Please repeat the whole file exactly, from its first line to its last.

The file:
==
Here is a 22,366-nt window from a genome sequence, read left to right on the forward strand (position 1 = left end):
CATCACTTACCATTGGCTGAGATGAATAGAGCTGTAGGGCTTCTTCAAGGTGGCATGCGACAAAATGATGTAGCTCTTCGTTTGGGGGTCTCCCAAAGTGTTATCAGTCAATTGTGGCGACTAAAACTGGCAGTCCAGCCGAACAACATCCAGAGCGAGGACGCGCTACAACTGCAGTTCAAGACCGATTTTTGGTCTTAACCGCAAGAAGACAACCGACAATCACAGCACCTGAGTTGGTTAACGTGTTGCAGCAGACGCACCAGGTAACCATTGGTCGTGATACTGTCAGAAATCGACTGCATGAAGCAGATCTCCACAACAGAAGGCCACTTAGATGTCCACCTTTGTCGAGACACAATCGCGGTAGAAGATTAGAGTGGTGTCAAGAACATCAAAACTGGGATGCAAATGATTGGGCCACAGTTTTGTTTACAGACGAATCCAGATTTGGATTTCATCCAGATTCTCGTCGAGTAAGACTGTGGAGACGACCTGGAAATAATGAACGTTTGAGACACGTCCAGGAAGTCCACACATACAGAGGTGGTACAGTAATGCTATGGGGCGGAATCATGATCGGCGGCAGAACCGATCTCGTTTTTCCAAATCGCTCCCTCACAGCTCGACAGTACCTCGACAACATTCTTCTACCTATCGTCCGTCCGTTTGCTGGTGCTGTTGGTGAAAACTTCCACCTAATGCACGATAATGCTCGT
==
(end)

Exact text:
Here is a 22,366-nt window from a genome sequence, read left to right on the forward strand (position 1 = left end):
CATCACTTACCATTGGCTGAGATGAATAGAGCTGTAGGGCTTCTTCAAGGTGGCATGCGACAAAATGATGTAGCTCTTCGTTTGGGGGTCTCCCAAAGTGTTATCAGTCAATTGTGGCGACTAAAACTGGCAGTCCAGCCGAACAACATCCAGAGCGAGGACGCGCTACAACTGCAGTTCAAGACCGATTTTTGGTCTTAACCGCAAGAAGACAACCGACAATCACAGCACCTGAGTTGGTTAACGTGTTGCAGCAGACGCACCAGGTAACCATTGGTCGTGATACTGTCAGAAATCGACTGCATGAAGCAGATCTCCACAACAGAAGGCCACTTAGATGTCCACCTTTGTCGAGACACAATCGCGGTAGAAGATTAGAGTGGTGTCAAGAACATCAAAACTGGGATGCAAATGATTGGGCCACAGTTTTGTTTACAGACGAATCCAGATTTGGATTTCATCCAGATTCTCGTCGAGTAAGACTGTGGAGACGACCTGGAAATAATGAACGTTTGAGACACGTCCAGGAAGTCCACACATACAGAGGTGGTACAGTAATGCTATGGGGCGGAATCATGATCGGCGGCAGAACCGATCTCGTTTTTCCAAATCGCTCCCTCACAGCTCGACAGTACCTCGACAACATTCTTCTACCTATCGTCCGTCCGTTTGCTGGTGCTGTTGGTGAAAACTTCCACCTAATGCACGATAATGCTCGT